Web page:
PROGRAM NOTE by Augusta Read Thomas (12/3/09)
My favorite moment in any piece of music is the moment of maximum risk and striving. Whether the venture is tiny or large, loud or soft, fragile or strong, passionate, erratic, ordinary or eccentric…! Maybe another way to say this is the moment of exquisite humanity and raw soul. All art that I cherish has an element of love and recklessness and desperation. I like music that is alive and jumps off the page and out of the instrument as if something big is at stake.”
Although my music is highly notated, precise, carefully structured, thoughtfully proportioned, and so forth… and although you may have many musicians elegantly working together, from the very specific text, I like my music to have the feeling that it is organically being self-propelled – on the spot. As if we listeners, the audience, are overhearing a CAPTURED IMPROVISATION.
I like my music to be played so that the “inner-life” of the different rhythmic syntaxes is specific, with characterized phrasing of the colors and harmonies, etc.- keeping it ultra alive -such that it always sounds spontaneous.
My works are organic and, at every level, concerned with transformations and connections.
When I read this beautiful poem by Rumi, written 900 years ago, all of it but especially the last 3 lines,
“Stop the words now. Open the window in the center of your chest and let the spirits fly in and out.”
resonated deeply inside of me. I felt deeply compelled to set it as a song without words, trying to capture it’s intensely personal, fiery, honest meaning.
I was thrilled and honored to receive a commission from the Arizona Friends of Chamber Music, Marya and Robert Giesy, Henry Weiss (for Marion Hersch), Carla Rosenlicht (in memory of Maxwell Rosenlicht), Mr. and Mrs. Charles Peters, Jean-Paul Bierny and Chris Tanz, which provided me a much cherished and fantastic opportunity to compose RUMI SETTINGS, which Ani and Ida Kavafian premiered in March 2002 in Tucson.
The work has a total duration 12 minutes and is made up of 4 short movements that can be played attacca or with short pauses between them.
By Rumi [Barks is the translator (Date composed: approx 1240)]
MOVEMENT I Don’t worry about saving these songs! And if one of our instruments breaks, it doesn’t matter.
We have fallen into the place where everything is music.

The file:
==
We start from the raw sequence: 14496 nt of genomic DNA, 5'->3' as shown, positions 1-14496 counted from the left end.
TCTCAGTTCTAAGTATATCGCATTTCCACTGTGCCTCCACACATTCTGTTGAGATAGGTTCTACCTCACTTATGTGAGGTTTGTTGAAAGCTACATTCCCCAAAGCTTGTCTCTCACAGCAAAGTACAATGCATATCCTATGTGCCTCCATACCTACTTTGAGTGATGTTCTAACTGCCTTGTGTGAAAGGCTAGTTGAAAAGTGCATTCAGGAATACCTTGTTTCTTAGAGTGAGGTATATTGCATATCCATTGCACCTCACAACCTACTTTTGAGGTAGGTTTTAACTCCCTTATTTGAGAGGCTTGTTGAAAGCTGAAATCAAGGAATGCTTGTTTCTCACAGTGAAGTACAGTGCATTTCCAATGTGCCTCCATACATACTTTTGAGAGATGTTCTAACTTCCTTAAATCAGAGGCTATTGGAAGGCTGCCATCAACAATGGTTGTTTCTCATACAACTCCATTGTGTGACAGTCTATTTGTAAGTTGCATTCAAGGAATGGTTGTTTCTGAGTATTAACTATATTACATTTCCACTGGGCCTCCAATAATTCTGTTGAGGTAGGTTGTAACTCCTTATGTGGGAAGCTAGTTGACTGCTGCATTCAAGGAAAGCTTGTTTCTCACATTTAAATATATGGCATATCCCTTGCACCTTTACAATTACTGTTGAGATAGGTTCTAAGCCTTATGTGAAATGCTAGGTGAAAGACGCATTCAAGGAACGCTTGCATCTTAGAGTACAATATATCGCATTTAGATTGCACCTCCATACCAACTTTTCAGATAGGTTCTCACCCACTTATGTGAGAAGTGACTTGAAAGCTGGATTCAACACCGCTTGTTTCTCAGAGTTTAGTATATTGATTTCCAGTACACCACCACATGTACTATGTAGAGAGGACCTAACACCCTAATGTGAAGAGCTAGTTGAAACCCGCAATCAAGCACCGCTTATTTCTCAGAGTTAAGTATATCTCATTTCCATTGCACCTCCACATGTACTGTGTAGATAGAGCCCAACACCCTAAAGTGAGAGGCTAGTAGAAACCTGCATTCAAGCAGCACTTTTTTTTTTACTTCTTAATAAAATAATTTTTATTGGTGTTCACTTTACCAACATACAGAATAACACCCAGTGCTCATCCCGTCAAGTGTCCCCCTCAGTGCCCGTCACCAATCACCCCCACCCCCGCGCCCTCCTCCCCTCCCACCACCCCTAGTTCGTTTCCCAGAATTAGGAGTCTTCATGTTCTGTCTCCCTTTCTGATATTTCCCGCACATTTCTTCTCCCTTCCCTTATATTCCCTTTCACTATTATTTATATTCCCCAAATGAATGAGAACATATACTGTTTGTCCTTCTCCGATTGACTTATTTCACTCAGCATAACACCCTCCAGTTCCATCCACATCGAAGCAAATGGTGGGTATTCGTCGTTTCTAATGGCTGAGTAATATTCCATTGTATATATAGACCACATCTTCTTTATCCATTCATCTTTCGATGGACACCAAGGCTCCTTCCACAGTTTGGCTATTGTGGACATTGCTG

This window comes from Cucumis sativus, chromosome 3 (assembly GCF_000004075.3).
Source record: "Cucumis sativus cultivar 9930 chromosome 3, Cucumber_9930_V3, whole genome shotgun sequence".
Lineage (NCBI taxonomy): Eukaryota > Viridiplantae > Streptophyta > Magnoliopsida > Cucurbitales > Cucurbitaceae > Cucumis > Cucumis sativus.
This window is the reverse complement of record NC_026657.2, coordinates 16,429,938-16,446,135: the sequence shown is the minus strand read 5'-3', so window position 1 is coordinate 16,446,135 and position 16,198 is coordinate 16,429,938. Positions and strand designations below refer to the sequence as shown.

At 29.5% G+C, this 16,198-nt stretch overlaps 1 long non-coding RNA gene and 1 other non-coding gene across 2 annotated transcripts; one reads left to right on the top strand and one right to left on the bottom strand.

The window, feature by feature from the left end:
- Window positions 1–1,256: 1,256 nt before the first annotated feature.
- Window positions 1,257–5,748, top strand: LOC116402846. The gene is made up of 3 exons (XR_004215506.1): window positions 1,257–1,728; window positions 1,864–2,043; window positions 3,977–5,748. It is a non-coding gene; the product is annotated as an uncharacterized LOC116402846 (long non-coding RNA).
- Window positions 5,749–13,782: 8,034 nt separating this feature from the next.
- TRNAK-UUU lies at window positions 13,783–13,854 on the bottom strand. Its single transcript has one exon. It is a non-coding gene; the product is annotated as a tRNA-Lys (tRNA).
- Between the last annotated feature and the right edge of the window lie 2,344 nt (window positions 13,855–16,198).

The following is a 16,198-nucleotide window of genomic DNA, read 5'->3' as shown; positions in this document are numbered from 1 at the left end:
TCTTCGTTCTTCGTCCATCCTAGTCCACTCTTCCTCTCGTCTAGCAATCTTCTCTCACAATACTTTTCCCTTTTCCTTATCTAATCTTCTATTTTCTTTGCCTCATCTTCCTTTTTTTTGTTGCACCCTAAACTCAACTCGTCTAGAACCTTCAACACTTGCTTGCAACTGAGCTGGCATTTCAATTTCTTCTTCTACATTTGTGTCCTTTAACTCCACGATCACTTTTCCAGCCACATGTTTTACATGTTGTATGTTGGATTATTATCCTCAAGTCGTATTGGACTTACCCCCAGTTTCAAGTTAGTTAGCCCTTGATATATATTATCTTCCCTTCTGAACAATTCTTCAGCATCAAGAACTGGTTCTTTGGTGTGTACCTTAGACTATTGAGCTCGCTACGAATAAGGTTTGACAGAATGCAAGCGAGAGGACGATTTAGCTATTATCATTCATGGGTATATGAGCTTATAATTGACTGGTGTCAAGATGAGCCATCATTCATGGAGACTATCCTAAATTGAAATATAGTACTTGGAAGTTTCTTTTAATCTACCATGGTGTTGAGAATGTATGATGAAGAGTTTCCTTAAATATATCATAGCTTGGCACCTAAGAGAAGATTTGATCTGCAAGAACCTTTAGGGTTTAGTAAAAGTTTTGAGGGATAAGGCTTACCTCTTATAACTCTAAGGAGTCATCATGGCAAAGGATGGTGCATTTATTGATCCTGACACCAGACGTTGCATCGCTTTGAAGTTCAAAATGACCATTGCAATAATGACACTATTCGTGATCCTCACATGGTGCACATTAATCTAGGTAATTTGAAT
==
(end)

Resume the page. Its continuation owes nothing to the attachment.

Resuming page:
MOVEMENT II The strumming and the flute notes rise into the atmosphere, and even if the whole world’s harp should burn up, there will still be hidden instruments playing.
So the candle flickers and goes out. We have a piece of flint, and a spark.
MOVEMENT III This singing art is sea foam. The graceful movements come from a pearl somewhere in the ocean floor.
Poems reach up like spindrift and the edge of driftwood along the beach, wanting!
They derive from a slow and powerful root that we can’t see.
MOVEMENT IV Stop the words now. Open the window in the center of your chest and let the spirits fly in and out.
Each of the movements adheres to the meaning, perfume, and essence of the stunning Rumi text. Throughout the score, each line of the text is written above the music, corresponding to the moment when the DUO is depicting that particular line of the poem, thus the musicians know the connotation and nuance of the composition.
It would take far too long to describe each line of text and their corresponding musical adventures. So allow me to modestly offer six brief examples of this procedure.
The music starts with a passionate, dramatic, cadenza like surge in the solo violin, played with the whole soul engaged and as if it does not matter if the instrument breaks (not literally) until the Viola soon enters, supporting and propelling the music forward onto a Kaleidoscopic journey. A climax ensues before the music relaxes “We have fallen into the place where everything is music” settling on a calm open fifth.
In Movement II you will hear notes rising into the atmosphere as the two soloists arpeggiate ascending chords with double stops. Suddenly, “the whole world’s harp” rushes forward in full motion with Pizzicatti until later the movement ends, in a distant, still calm, such that we can discern, “there will still be hidden instruments playing.”
Movement III is extremely graceful and tuneful, like a pearl from the ocean floor…
RUMI SETTINGS is dedicated with admiration and gratitude to Ani and Ida Kavafian and the Arizona Friends of Chamber Music. It is published by G. Schirmer Inc.
Sponsored by: Marya and Robert Giesy, Henry Weiss for Marion Hersh, Carla Rosenlicht in memory of Maxwell Rosenlicht, Mr. and Mrs. Charles Peters, and Jean-Paul Bierny and Chris Tanz